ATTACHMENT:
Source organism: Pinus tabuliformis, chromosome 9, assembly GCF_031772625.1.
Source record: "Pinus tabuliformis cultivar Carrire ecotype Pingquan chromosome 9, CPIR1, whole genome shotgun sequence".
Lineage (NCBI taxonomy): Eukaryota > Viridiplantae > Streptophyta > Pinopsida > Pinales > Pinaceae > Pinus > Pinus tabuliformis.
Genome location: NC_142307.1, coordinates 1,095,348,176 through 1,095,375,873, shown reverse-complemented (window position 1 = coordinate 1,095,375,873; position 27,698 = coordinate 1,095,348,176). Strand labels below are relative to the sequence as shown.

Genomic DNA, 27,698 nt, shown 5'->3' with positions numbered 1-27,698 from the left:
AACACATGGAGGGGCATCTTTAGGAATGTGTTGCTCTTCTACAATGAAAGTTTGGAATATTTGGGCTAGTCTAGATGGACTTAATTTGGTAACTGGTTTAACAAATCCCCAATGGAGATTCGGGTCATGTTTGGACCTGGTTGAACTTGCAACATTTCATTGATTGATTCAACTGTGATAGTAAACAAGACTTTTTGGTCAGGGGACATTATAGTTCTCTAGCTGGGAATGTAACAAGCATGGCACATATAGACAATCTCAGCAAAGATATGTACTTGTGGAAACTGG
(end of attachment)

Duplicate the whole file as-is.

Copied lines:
Source organism: Pinus tabuliformis, chromosome 9, assembly GCF_031772625.1.
Source record: "Pinus tabuliformis cultivar Carrire ecotype Pingquan chromosome 9, CPIR1, whole genome shotgun sequence".
Lineage (NCBI taxonomy): Eukaryota > Viridiplantae > Streptophyta > Pinopsida > Pinales > Pinaceae > Pinus > Pinus tabuliformis.
Genome location: NC_142307.1, coordinates 1,095,348,176 through 1,095,375,873, shown reverse-complemented (window position 1 = coordinate 1,095,375,873; position 27,698 = coordinate 1,095,348,176). Strand labels below are relative to the sequence as shown.

Genomic DNA, 27,698 nt, shown 5'->3' with positions numbered 1-27,698 from the left:
AACACATGGAGGGGCATCTTTAGGAATGTGTTGCTCTTCTACAATGAAAGTTTGGAATATTTGGGCTAGTCTAGATGGACTTAATTTGGTAACTGGTTTAACAAATCCCCAATGGAGATTCGGGTCATGTTTGGACCTGGTTGAACTTGCAACATTTCATTGATTGATTCAACTGTGATAGTAAACAAGACTTTTTGGTCAGGGGACATTATAGTTCTCTAGCTGGGAATGTAACAAGCATGGCACATATAGACAATCTCAGCAAAGATATGTACTTGTGGAAACTGG